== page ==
I thought I would be happy about no longer counting days or needing Bedika clothes, of rearranging conference calls so I could fit in a dunk, of rushing and waiting impatiently depending on what chaos was happening back at home.
What I will not miss is the physical bodily inspection before the Mikvah, the strange hands picking stray hairs off of my back or examining my cuticles. The eagle-eyed woman watching as I immerse multiple times, holding towels or my robe over my head while I cross my hands over my naked body to say the bracha. I have had plenty of unfortunate moments with Balaniyot (the women volunteers at the Mikvah) and have had some nice ones as well. But for the most part, needing to immerse under the watchful eye of a stranger has always been very uncomfortable for me. Now, all I wonder is which Balanit will bear witness to my final immersion, and how will we both react. Unfortunately, timing my final Mikvah visit might take a while, so I have a few more weeks to mentally prepare for the finality of Mikvah.
Instead, I’ve been preoccupied with the physical changes that menopause brings, which has been added to the wonderful side effects of chemo. I’m talking about hot flashes and sweating. Remember that horrible scene from one of those Sex in the City movies where breast cancer survivor Samantha is giving a speech to a roomful of breast cancer survivors and she can’t stop sweating so she rips off her wig and starts to fan herself? Then all of the bald women in the room rip off their wigs in solidarity and you’re supposed to have a feel good moment? I’ve always hated that scene, I felt like it was such a cheap Hollywood moment in what could have been something a lot more meaningful and powerful. But now, I can understand that moment as I find myself searching for corners so I can pull off my hat and fan my sweaty, bald head. I try to make a joke out of it for the kids and ask them if they can see steam rising off of my head whenever it gets too hot and sweaty. They laugh at me but inspect my head for steam nonetheless. I spend hours putting on my hats and then, when the hot flashes hit, pulling them off. This is annoying during the day, but imagine how I’m sleeping when this happens throughout the night. It’s exhausting.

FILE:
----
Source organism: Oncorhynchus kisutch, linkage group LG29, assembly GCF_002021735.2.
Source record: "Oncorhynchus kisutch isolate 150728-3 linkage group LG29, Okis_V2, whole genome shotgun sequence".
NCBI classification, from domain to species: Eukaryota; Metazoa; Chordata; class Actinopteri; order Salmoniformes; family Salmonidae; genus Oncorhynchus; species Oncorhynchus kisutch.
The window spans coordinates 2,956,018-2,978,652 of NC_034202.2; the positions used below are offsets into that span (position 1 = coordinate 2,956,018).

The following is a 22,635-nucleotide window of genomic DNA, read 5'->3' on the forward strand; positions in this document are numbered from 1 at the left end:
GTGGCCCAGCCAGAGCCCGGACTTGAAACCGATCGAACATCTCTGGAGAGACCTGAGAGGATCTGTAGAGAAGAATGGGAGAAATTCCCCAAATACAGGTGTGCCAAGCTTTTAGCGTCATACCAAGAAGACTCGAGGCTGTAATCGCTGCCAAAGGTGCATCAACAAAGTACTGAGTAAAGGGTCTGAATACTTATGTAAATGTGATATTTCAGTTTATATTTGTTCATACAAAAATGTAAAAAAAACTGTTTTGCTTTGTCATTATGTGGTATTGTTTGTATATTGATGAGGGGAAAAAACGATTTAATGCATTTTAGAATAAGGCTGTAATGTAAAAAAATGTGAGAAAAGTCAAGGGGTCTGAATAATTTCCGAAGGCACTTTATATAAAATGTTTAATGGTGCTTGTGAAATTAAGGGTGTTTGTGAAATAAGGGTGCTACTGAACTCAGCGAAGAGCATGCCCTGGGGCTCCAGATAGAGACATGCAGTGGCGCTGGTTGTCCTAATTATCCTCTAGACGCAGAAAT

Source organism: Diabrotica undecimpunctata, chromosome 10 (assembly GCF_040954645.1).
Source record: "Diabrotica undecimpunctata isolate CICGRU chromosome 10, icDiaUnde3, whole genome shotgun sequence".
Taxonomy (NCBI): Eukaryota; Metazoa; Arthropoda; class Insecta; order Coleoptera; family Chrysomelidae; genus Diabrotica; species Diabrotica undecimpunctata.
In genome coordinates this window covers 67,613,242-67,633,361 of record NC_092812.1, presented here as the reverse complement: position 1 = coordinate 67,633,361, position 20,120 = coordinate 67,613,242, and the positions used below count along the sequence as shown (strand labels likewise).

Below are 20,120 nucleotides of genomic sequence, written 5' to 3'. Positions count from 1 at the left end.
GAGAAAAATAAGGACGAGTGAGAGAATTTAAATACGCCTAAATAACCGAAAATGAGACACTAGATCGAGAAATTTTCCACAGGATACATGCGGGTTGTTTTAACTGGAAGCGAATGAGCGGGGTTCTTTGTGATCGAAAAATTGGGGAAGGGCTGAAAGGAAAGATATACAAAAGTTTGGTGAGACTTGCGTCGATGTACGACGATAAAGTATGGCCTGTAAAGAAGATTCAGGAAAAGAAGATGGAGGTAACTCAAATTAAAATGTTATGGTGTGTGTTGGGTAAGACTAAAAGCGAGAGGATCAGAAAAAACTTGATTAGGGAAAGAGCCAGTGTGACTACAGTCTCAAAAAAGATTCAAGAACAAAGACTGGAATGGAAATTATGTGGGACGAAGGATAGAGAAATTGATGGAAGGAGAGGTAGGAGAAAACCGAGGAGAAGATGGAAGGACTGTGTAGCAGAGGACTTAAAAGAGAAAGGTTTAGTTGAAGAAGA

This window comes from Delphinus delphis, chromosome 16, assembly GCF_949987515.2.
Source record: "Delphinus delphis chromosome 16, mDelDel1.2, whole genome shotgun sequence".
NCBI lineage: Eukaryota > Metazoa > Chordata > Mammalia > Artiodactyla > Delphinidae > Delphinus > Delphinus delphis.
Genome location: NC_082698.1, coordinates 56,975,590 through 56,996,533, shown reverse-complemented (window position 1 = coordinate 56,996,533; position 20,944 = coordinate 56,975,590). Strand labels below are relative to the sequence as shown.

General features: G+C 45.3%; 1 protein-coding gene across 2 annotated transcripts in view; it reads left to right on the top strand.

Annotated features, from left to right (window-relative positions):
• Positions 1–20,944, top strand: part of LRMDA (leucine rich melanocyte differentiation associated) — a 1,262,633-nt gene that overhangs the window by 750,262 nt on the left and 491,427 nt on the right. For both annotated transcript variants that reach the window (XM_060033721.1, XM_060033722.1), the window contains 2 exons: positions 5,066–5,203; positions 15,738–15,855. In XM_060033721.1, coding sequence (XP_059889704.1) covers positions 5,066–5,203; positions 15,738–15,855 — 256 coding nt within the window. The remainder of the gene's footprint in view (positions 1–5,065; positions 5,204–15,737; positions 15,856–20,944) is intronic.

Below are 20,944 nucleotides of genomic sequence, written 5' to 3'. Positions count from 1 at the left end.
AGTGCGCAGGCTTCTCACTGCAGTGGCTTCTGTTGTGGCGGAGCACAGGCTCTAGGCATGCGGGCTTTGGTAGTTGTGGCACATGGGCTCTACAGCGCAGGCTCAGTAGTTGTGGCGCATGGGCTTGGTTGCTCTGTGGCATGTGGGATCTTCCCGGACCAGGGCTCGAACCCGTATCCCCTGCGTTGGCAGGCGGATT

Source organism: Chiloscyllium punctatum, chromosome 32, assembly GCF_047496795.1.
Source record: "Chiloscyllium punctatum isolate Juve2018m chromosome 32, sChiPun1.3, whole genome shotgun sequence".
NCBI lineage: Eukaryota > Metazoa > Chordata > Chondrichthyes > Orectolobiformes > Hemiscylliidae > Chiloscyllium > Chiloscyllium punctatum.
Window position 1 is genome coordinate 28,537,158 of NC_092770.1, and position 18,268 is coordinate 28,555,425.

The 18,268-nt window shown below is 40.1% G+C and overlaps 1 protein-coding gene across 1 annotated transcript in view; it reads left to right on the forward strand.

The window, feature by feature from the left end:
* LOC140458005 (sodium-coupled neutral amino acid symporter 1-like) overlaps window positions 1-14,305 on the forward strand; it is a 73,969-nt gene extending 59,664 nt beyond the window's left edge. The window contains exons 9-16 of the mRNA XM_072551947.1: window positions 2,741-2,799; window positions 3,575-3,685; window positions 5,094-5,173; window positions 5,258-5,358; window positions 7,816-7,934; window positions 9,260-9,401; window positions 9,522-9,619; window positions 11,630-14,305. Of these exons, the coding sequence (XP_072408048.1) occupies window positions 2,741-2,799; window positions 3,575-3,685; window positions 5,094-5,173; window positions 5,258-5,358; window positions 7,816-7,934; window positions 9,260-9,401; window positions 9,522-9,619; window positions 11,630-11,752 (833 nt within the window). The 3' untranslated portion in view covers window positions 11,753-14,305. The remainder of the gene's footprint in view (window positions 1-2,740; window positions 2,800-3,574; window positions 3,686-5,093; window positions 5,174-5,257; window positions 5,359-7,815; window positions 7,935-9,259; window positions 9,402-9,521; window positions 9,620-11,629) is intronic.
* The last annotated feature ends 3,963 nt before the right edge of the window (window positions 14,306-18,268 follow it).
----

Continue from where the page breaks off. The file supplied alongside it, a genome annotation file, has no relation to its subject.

So here I am, soldiering through. I have two more RCHOP’s ahead of me, then two more R’s (Rituximab) following Pesach and then Phase II of treatment that’s still TBD. I have at least another PET CT in my near future, and possibly a couple of spinal tap chemo sessions as well. My Dr. is still trying to figure out Phase II so we are anxiously awaiting my future treatment plans.
In the meantime, I’m hoping Purim will lift my spirits and help me out of this menopause induced funk.
Please continue to keep me in your prayers: Lior Shira Batya bat Chaya Yehudit